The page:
I recognize that this is an uncommon way of speaking, which is why I now shift the question from “What gives you hope?” to “What do you love?” I make the shift to love because conversation and reading have taught me that people who live in hope do not seek to shield themselves from the pains and problems of this life. They engage the trouble, and thereby demonstrate that hope grows, and its meaning is more fully discovered, in the action of working for a better world. The most important matter is not that people have a fully worked out picture of what a better world looks like, or have a clear sense of the exact form their action should take. It is, with humility, to act on the conviction that your world needs you and is calling you to contribute in some way. To ask people about what they love also has the merit of opening a space for two further important questions that bear directly on living a hopeful life: “What inspires or activates your love?” and “What are the social and economic conditions that optimize a loving way of being?” Apart from having someone to love and places and things to cherish, and apart from feeling the love of others, it is hard to see how hope has a future.
The most succinct way I know to express my core convictions is to say that hope germinates wherever and whenever love goes to work. It grows as love takes root in one’s world and in one’s life. It flowers and fruits when people feel the power of love nurturing and healing the communities through which they live. Hope and love are inseparable because a hopeful way of being depends on the experience of mutual nurture and the feeling that one’s life matters and is worthy of protecting and celebrating. Hope withers in contexts of anonymity, abandonment, and abuse.
The stories of the people who inspire hope in others teach us that hope and action are inseparable, and that they are held together by a yearning for a more beautiful and just world. Greta Thunberg is instructive in this regard. Thunberg says that it was at age 8 that she first heard about climate change and what it meant for the life of this planet. It put her into a deep depression. She stopped talking. She didn’t eat. She couldn’t understand why politicians, educators, and business leaders were not doing everything they could to address what, in her mind, was the most important crisis humanity has ever faced. One day, years later, she followed the advice she now regularly gives to others: “Act. Do something!” On August 20, 2018 she went to the Swedish parliament buildings, sat down with a sign, and initiated the first “school strike for climate.” Before she knew it, and in ways that she still does not fully understand, her action went viral on social media. Others sat down with her. Journalists came to interview her. School strikes began in other Swedish cities and then in other countries. Two months later, tens of thousands of students from around the world were joining her by striking and marching down their city streets. A little over one year later, an estimated 4 million students and adults in 170 countries participated in a Global Climate Strike.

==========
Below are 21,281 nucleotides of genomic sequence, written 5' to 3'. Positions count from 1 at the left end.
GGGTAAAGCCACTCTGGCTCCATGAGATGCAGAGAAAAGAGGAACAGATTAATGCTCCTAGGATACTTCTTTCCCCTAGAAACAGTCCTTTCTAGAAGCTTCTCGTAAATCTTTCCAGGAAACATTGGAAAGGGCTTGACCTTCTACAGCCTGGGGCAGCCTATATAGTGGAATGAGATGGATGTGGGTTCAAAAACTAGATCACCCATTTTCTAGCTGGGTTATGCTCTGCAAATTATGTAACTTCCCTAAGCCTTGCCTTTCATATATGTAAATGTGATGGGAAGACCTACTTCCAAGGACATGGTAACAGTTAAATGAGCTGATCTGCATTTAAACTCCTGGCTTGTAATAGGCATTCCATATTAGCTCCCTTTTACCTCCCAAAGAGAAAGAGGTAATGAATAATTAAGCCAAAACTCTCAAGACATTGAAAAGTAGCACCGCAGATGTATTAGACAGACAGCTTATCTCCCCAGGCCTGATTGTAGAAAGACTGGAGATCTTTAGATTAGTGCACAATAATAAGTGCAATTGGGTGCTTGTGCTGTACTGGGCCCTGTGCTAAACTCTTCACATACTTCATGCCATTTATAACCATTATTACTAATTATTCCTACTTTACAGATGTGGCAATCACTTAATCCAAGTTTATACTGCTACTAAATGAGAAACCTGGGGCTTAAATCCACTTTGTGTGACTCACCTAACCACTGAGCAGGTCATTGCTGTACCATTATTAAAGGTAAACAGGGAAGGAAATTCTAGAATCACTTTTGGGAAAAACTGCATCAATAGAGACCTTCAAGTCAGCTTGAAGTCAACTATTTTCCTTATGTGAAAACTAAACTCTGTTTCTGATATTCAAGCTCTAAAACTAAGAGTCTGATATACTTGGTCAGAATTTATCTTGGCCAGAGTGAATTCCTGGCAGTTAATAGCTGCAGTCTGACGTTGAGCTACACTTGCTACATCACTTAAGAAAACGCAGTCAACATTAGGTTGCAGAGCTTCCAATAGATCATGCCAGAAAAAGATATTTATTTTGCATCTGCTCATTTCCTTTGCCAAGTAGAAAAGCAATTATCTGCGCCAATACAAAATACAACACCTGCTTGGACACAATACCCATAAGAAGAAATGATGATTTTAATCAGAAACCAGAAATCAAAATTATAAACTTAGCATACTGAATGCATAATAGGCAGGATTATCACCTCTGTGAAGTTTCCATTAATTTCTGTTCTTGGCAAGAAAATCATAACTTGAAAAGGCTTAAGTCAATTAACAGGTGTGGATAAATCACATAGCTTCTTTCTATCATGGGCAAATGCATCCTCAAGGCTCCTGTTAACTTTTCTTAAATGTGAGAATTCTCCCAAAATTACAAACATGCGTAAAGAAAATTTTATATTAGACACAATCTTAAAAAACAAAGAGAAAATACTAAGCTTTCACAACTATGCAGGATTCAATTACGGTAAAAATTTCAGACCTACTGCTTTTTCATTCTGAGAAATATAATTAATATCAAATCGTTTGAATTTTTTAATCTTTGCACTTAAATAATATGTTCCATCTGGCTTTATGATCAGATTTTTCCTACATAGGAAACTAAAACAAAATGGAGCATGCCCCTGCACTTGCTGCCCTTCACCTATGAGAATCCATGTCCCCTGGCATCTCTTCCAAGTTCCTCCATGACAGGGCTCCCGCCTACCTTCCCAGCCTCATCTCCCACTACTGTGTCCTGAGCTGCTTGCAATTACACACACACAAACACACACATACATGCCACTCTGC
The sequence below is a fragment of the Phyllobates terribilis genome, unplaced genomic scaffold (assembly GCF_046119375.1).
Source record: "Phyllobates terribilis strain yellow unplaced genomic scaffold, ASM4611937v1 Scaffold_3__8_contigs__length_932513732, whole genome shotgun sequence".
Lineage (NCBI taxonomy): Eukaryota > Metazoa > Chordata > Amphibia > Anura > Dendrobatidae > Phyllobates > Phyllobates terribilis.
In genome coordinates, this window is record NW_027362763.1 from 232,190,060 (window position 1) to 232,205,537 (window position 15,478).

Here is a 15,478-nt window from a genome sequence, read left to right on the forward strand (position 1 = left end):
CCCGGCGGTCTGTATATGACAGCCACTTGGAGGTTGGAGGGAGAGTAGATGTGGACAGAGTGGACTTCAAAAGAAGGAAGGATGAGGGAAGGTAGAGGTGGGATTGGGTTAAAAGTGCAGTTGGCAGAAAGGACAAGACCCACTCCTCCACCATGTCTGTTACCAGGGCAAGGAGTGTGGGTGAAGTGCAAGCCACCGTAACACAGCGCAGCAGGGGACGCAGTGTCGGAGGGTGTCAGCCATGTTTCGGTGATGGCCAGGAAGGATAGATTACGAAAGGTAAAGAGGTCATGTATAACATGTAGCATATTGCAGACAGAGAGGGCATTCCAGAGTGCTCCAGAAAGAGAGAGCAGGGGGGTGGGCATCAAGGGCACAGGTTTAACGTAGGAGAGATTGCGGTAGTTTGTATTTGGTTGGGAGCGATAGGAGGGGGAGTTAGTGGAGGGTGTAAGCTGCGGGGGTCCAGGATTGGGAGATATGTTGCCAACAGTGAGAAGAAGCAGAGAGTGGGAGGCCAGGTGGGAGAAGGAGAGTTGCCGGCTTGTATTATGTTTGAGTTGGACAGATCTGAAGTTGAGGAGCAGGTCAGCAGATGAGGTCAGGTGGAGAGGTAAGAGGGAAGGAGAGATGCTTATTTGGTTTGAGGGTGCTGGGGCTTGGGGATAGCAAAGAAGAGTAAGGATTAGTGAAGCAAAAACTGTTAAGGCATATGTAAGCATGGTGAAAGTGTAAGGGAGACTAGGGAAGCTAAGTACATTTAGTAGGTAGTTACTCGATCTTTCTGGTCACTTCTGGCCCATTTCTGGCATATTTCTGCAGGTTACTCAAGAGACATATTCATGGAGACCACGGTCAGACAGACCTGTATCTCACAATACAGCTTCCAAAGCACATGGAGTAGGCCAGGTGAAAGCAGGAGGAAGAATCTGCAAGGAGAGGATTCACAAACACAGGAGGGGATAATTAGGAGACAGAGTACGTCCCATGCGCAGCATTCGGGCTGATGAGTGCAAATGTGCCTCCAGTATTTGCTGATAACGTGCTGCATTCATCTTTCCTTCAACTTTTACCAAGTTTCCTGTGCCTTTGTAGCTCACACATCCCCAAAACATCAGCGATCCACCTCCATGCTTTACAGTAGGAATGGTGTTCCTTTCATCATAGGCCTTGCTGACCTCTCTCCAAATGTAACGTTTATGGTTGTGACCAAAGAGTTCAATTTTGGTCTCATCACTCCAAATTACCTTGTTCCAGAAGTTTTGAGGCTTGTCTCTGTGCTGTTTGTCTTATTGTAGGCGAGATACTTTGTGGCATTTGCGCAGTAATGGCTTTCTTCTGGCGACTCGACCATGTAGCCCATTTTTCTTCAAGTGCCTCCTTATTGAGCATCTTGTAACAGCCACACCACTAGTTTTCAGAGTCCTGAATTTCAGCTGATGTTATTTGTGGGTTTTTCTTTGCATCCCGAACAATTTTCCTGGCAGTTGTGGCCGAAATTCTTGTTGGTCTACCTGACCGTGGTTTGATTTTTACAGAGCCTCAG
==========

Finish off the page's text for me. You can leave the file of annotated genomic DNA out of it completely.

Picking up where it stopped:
Will these actions change the world? No one knows. There are no guarantees that the world hopeful people desire will come about, because they know that existing troubles will likely persist and new ones emerge. They cannot be certain that the world they desire is even the best one, since human knowing is always mixed with fallibility and ignorance. This is why it is important to remember that hopeful action is an inherently risky endeavor that is subject to frustration, correction, and disappointment. Our loves can be malformed and misdirected. The crucial thing, as Rebecca Solnit has argued in her insightful book Hope in the Dark, is that people not think hope is like a lottery ticket. Hope is a power that propels people off the couch and out the door. “Hope calls for action; action is impossible without hope . . . To hope is to give yourself to the future, and that commitment to the future makes the present inhabitable.”3 Hope, we can say, is born in spaces of vulnerability as people open themselves to, and allow themselves to be moved by, whatever trouble and whatever goodness and beauty are happening around them. It grows as they commit themselves to sharing and extending this goodness and beauty with others, and by learning how best to care for each other while in the midst of the trouble.